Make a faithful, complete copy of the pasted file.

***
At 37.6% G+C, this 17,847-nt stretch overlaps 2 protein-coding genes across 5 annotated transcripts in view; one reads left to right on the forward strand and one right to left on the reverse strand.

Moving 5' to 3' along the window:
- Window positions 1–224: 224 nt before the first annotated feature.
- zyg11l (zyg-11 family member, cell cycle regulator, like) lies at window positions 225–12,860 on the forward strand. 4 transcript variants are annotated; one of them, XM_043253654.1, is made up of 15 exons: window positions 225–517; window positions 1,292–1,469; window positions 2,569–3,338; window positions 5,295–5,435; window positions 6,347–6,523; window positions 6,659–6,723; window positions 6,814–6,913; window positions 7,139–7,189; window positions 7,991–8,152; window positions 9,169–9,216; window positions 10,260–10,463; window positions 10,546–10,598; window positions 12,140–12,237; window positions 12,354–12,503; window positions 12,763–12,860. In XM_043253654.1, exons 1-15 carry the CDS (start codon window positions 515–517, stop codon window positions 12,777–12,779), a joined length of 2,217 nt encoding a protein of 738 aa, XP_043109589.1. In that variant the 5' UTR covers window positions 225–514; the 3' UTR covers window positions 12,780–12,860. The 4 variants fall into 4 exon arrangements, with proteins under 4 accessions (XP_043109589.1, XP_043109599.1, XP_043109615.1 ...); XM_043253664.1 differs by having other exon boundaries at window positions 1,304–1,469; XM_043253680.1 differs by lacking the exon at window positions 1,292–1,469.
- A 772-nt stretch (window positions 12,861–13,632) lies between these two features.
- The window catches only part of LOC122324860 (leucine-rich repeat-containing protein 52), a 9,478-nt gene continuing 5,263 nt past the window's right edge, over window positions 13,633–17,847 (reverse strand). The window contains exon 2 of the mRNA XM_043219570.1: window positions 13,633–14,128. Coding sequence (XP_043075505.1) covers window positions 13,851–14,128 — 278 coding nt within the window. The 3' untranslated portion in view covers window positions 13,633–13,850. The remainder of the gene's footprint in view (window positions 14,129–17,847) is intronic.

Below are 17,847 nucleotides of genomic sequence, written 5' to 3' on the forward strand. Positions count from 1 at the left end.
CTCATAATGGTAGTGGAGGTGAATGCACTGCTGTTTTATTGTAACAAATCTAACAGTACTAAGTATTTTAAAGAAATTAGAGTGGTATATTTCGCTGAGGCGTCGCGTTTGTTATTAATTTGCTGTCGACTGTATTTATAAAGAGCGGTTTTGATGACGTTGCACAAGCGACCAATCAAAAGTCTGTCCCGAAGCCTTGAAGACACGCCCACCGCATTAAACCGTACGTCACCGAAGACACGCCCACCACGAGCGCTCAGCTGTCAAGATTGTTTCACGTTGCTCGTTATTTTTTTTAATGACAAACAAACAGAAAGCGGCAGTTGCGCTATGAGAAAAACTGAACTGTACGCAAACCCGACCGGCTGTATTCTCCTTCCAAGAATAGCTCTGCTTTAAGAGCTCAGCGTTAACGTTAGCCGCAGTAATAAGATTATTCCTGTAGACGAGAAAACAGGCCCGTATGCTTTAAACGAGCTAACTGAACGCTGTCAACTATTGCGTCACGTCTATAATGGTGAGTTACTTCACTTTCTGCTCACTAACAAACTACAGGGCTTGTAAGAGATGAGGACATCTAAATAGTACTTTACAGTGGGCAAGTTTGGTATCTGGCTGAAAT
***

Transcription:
At 37.6% G+C, this 17,847-nt stretch overlaps 2 protein-coding genes across 5 annotated transcripts in view; one reads left to right on the forward strand and one right to left on the reverse strand.

Moving 5' to 3' along the window:
- Window positions 1–224: 224 nt before the first annotated feature.
- zyg11l (zyg-11 family member, cell cycle regulator, like) lies at window positions 225–12,860 on the forward strand. 4 transcript variants are annotated; one of them, XM_043253654.1, is made up of 15 exons: window positions 225–517; window positions 1,292–1,469; window positions 2,569–3,338; window positions 5,295–5,435; window positions 6,347–6,523; window positions 6,659–6,723; window positions 6,814–6,913; window positions 7,139–7,189; window positions 7,991–8,152; window positions 9,169–9,216; window positions 10,260–10,463; window positions 10,546–10,598; window positions 12,140–12,237; window positions 12,354–12,503; window positions 12,763–12,860. In XM_043253654.1, exons 1-15 carry the CDS (start codon window positions 515–517, stop codon window positions 12,777–12,779), a joined length of 2,217 nt encoding a protein of 738 aa, XP_043109589.1. In that variant the 5' UTR covers window positions 225–514; the 3' UTR covers window positions 12,780–12,860. The 4 variants fall into 4 exon arrangements, with proteins under 4 accessions (XP_043109589.1, XP_043109599.1, XP_043109615.1 ...); XM_043253664.1 differs by having other exon boundaries at window positions 1,304–1,469; XM_043253680.1 differs by lacking the exon at window positions 1,292–1,469.
- A 772-nt stretch (window positions 12,861–13,632) lies between these two features.
- The window catches only part of LOC122324860 (leucine-rich repeat-containing protein 52), a 9,478-nt gene continuing 5,263 nt past the window's right edge, over window positions 13,633–17,847 (reverse strand). The window contains exon 2 of the mRNA XM_043219570.1: window positions 13,633–14,128. Coding sequence (XP_043075505.1) covers window positions 13,851–14,128 — 278 coding nt within the window. The 3' untranslated portion in view covers window positions 13,633–13,850. The remainder of the gene's footprint in view (window positions 14,129–17,847) is intronic.

Below are 17,847 nucleotides of genomic sequence, written 5' to 3' on the forward strand. Positions count from 1 at the left end.
CTCATAATGGTAGTGGAGGTGAATGCACTGCTGTTTTATTGTAACAAATCTAACAGTACTAAGTATTTTAAAGAAATTAGAGTGGTATATTTCGCTGAGGCGTCGCGTTTGTTATTAATTTGCTGTCGACTGTATTTATAAAGAGCGGTTTTGATGACGTTGCACAAGCGACCAATCAAAAGTCTGTCCCGAAGCCTTGAAGACACGCCCACCGCATTAAACCGTACGTCACCGAAGACACGCCCACCACGAGCGCTCAGCTGTCAAGATTGTTTCACGTTGCTCGTTATTTTTTTTAATGACAAACAAACAGAAAGCGGCAGTTGCGCTATGAGAAAAACTGAACTGTACGCAAACCCGACCGGCTGTATTCTCCTTCCAAGAATAGCTCTGCTTTAAGAGCTCAGCGTTAACGTTAGCCGCAGTAATAAGATTATTCCTGTAGACGAGAAAACAGGCCCGTATGCTTTAAACGAGCTAACTGAACGCTGTCAACTATTGCGTCACGTCTATAATGGTGAGTTACTTCACTTTCTGCTCACTAACAAACTACAGGGCTTGTAAGAGATGAGGACATCTAAATAGTACTTTACAGTGGGCAAGTTTGGTATCTGGCTGAAAT